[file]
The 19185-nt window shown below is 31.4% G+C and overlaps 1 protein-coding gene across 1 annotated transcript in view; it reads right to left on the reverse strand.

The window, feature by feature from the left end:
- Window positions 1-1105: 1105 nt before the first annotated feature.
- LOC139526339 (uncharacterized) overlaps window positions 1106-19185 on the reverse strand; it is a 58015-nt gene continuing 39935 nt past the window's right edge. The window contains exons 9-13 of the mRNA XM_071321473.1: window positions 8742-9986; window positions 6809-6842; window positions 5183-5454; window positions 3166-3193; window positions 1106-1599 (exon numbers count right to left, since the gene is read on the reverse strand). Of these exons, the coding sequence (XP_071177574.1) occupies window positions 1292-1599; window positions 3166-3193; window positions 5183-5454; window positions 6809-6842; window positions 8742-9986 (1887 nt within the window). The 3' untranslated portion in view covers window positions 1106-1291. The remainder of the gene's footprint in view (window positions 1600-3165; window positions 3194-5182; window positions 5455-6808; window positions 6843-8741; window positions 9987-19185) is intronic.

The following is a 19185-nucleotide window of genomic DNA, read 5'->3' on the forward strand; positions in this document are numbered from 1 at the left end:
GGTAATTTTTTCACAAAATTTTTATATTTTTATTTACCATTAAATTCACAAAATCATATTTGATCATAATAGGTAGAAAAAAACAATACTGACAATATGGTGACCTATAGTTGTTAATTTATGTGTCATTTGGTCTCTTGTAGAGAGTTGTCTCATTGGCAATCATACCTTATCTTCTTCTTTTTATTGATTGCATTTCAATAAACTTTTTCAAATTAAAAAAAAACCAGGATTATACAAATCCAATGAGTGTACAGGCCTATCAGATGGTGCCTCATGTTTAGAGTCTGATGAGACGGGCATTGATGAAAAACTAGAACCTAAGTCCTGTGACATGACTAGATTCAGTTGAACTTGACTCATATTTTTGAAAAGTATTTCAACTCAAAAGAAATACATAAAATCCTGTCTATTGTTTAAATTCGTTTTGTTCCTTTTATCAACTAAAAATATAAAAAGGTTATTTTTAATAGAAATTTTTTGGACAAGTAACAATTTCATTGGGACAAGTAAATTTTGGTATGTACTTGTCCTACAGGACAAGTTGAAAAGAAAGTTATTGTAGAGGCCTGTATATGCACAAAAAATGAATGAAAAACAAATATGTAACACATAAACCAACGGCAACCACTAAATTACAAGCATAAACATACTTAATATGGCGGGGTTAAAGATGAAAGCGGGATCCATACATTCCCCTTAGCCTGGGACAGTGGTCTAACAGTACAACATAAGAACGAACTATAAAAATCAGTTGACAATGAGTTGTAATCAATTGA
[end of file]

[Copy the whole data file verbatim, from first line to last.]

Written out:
The 19185-nt window shown below is 31.4% G+C and overlaps 1 protein-coding gene across 1 annotated transcript in view; it reads right to left on the reverse strand.

The window, feature by feature from the left end:
- Window positions 1-1105: 1105 nt before the first annotated feature.
- LOC139526339 (uncharacterized) overlaps window positions 1106-19185 on the reverse strand; it is a 58015-nt gene continuing 39935 nt past the window's right edge. The window contains exons 9-13 of the mRNA XM_071321473.1: window positions 8742-9986; window positions 6809-6842; window positions 5183-5454; window positions 3166-3193; window positions 1106-1599 (exon numbers count right to left, since the gene is read on the reverse strand). Of these exons, the coding sequence (XP_071177574.1) occupies window positions 1292-1599; window positions 3166-3193; window positions 5183-5454; window positions 6809-6842; window positions 8742-9986 (1887 nt within the window). The 3' untranslated portion in view covers window positions 1106-1291. The remainder of the gene's footprint in view (window positions 1600-3165; window positions 3194-5182; window positions 5455-6808; window positions 6843-8741; window positions 9987-19185) is intronic.

The following is a 19185-nucleotide window of genomic DNA, read 5'->3' on the forward strand; positions in this document are numbered from 1 at the left end:
GGTAATTTTTTCACAAAATTTTTATATTTTTATTTACCATTAAATTCACAAAATCATATTTGATCATAATAGGTAGAAAAAAACAATACTGACAATATGGTGACCTATAGTTGTTAATTTATGTGTCATTTGGTCTCTTGTAGAGAGTTGTCTCATTGGCAATCATACCTTATCTTCTTCTTTTTATTGATTGCATTTCAATAAACTTTTTCAAATTAAAAAAAAACCAGGATTATACAAATCCAATGAGTGTACAGGCCTATCAGATGGTGCCTCATGTTTAGAGTCTGATGAGACGGGCATTGATGAAAAACTAGAACCTAAGTCCTGTGACATGACTAGATTCAGTTGAACTTGACTCATATTTTTGAAAAGTATTTCAACTCAAAAGAAATACATAAAATCCTGTCTATTGTTTAAATTCGTTTTGTTCCTTTTATCAACTAAAAATATAAAAAGGTTATTTTTAATAGAAATTTTTTGGACAAGTAACAATTTCATTGGGACAAGTAAATTTTGGTATGTACTTGTCCTACAGGACAAGTTGAAAAGAAAGTTATTGTAGAGGCCTGTATATGCACAAAAAATGAATGAAAAACAAATATGTAACACATAAACCAACGGCAACCACTAAATTACAAGCATAAACATACTTAATATGGCGGGGTTAAAGATGAAAGCGGGATCCATACATTCCCCTTAGCCTGGGACAGTGGTCTAACAGTACAACATAAGAACGAACTATAAAAATCAGTTGACAATGAGTTGTAATCAATTGA